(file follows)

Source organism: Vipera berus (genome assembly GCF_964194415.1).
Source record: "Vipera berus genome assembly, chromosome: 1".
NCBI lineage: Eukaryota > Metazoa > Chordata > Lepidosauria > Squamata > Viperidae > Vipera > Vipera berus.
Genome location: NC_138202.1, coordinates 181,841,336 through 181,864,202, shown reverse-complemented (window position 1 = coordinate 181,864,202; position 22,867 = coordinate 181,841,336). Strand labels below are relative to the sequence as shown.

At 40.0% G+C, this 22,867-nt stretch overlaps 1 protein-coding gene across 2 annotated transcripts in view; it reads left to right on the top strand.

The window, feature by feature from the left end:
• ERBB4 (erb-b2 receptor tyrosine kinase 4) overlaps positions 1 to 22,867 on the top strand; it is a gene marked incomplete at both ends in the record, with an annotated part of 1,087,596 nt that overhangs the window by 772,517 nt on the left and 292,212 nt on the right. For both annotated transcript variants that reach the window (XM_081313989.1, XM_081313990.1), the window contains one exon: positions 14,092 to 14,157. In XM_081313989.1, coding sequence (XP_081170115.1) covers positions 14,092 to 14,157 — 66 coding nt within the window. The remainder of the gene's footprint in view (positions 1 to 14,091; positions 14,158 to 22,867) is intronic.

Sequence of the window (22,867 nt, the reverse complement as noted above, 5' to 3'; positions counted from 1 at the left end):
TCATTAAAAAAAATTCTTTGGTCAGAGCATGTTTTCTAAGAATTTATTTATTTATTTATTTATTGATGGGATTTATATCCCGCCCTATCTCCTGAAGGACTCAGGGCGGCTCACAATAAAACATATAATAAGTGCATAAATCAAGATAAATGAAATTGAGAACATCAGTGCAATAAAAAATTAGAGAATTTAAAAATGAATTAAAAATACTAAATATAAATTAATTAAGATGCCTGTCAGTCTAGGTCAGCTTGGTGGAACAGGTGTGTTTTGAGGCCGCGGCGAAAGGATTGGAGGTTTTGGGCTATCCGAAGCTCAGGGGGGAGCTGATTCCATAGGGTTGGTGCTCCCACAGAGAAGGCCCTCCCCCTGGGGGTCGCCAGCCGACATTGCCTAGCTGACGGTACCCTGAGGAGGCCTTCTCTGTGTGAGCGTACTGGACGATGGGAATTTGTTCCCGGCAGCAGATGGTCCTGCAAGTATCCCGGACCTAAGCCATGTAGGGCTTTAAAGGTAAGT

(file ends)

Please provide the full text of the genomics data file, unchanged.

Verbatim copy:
Source organism: Vipera berus (genome assembly GCF_964194415.1).
Source record: "Vipera berus genome assembly, chromosome: 1".
NCBI lineage: Eukaryota > Metazoa > Chordata > Lepidosauria > Squamata > Viperidae > Vipera > Vipera berus.
Genome location: NC_138202.1, coordinates 181,841,336 through 181,864,202, shown reverse-complemented (window position 1 = coordinate 181,864,202; position 22,867 = coordinate 181,841,336). Strand labels below are relative to the sequence as shown.

At 40.0% G+C, this 22,867-nt stretch overlaps 1 protein-coding gene across 2 annotated transcripts in view; it reads left to right on the top strand.

The window, feature by feature from the left end:
• ERBB4 (erb-b2 receptor tyrosine kinase 4) overlaps positions 1 to 22,867 on the top strand; it is a gene marked incomplete at both ends in the record, with an annotated part of 1,087,596 nt that overhangs the window by 772,517 nt on the left and 292,212 nt on the right. For both annotated transcript variants that reach the window (XM_081313989.1, XM_081313990.1), the window contains one exon: positions 14,092 to 14,157. In XM_081313989.1, coding sequence (XP_081170115.1) covers positions 14,092 to 14,157 — 66 coding nt within the window. The remainder of the gene's footprint in view (positions 1 to 14,091; positions 14,158 to 22,867) is intronic.

Sequence of the window (22,867 nt, the reverse complement as noted above, 5' to 3'; positions counted from 1 at the left end):
TCATTAAAAAAAATTCTTTGGTCAGAGCATGTTTTCTAAGAATTTATTTATTTATTTATTTATTGATGGGATTTATATCCCGCCCTATCTCCTGAAGGACTCAGGGCGGCTCACAATAAAACATATAATAAGTGCATAAATCAAGATAAATGAAATTGAGAACATCAGTGCAATAAAAAATTAGAGAATTTAAAAATGAATTAAAAATACTAAATATAAATTAATTAAGATGCCTGTCAGTCTAGGTCAGCTTGGTGGAACAGGTGTGTTTTGAGGCCGCGGCGAAAGGATTGGAGGTTTTGGGCTATCCGAAGCTCAGGGGGGAGCTGATTCCATAGGGTTGGTGCTCCCACAGAGAAGGCCCTCCCCCTGGGGGTCGCCAGCCGACATTGCCTAGCTGACGGTACCCTGAGGAGGCCTTCTCTGTGTGAGCGTACTGGACGATGGGAATTTGTTCCCGGCAGCAGATGGTCCTGCAAGTATCCCGGACCTAAGCCATGTAGGGCTTTAAAGGTAAGT